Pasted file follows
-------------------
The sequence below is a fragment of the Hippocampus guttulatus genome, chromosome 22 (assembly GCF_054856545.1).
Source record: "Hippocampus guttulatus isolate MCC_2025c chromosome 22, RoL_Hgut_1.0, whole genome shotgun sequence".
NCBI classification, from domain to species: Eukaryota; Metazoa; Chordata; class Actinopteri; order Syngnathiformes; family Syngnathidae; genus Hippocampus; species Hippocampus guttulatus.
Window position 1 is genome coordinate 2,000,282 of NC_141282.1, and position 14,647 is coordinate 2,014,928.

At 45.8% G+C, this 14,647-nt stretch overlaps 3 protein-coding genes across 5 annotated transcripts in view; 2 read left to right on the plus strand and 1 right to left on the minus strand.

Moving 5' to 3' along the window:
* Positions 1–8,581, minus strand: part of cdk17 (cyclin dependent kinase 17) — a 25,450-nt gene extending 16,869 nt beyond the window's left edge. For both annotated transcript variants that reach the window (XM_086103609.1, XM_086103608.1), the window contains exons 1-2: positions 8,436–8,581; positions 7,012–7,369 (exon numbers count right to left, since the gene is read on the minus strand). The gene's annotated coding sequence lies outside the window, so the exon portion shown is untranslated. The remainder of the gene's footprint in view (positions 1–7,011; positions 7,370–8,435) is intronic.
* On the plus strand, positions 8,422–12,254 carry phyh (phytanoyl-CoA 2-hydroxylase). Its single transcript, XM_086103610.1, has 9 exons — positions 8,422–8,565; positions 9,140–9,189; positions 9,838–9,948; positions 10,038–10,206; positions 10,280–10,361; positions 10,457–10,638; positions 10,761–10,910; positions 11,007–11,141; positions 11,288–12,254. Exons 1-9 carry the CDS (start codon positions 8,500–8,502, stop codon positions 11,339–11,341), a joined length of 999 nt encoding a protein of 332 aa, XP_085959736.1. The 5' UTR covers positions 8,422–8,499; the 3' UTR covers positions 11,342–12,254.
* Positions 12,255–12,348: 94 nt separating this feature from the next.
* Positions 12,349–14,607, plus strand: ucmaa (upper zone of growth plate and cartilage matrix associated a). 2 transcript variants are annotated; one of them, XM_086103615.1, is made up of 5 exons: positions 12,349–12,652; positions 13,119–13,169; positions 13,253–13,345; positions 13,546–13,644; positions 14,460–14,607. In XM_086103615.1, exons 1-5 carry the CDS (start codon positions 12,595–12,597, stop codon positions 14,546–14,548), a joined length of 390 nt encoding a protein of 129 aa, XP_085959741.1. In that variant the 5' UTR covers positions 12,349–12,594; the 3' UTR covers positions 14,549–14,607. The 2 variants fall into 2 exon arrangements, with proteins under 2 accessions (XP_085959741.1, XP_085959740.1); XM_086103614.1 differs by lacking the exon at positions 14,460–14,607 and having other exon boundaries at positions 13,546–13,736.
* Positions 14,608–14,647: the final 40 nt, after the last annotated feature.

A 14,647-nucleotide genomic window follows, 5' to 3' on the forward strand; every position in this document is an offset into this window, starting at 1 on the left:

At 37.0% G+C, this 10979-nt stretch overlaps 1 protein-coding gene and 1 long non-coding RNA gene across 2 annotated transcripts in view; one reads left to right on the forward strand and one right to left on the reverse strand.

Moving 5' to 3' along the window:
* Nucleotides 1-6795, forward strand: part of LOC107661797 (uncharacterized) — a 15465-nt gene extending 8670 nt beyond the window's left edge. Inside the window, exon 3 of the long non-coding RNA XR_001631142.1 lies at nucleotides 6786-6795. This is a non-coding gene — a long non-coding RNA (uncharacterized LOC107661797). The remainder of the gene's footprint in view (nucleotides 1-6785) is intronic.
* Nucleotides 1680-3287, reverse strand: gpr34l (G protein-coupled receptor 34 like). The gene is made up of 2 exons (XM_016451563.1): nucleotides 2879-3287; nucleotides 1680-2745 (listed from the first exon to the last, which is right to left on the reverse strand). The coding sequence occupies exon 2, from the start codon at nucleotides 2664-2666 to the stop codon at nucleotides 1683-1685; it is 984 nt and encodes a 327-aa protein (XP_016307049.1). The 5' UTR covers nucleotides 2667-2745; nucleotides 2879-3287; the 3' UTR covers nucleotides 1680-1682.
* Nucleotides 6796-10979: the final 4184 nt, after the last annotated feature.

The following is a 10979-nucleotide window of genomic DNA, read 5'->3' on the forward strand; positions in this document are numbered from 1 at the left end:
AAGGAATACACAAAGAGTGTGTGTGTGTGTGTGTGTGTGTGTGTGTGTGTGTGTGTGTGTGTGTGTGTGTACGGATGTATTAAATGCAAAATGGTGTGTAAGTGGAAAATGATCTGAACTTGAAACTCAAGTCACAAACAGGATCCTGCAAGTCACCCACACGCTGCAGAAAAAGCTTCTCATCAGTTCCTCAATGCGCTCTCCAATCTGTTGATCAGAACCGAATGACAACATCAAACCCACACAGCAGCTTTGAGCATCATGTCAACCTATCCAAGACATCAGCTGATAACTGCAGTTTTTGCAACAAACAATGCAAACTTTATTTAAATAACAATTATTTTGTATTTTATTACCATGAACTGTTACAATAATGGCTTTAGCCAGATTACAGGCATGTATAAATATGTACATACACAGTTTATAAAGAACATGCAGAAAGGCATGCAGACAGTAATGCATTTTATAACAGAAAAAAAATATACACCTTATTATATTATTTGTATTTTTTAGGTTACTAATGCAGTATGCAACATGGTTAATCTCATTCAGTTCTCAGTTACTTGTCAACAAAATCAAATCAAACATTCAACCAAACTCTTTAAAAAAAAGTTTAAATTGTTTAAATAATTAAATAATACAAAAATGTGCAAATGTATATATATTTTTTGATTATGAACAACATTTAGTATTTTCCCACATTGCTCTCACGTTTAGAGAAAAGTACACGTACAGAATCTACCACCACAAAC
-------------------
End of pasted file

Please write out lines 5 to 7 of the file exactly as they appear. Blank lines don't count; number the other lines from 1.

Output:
At 45.8% G+C, this 14,647-nt stretch overlaps 3 protein-coding genes across 5 annotated transcripts in view; 2 read left to right on the plus strand and 1 right to left on the minus strand.

Moving 5' to 3' along the window:
* Positions 1–8,581, minus strand: part of cdk17 (cyclin dependent kinase 17) — a 25,450-nt gene extending 16,869 nt beyond the window's left edge. For both annotated transcript variants that reach the window (XM_086103609.1, XM_086103608.1), the window contains exons 1-2: positions 8,436–8,581; positions 7,012–7,369 (exon numbers count right to left, since the gene is read on the minus strand). The gene's annotated coding sequence lies outside the window, so the exon portion shown is untranslated. The remainder of the gene's footprint in view (positions 1–7,011; positions 7,370–8,435) is intronic.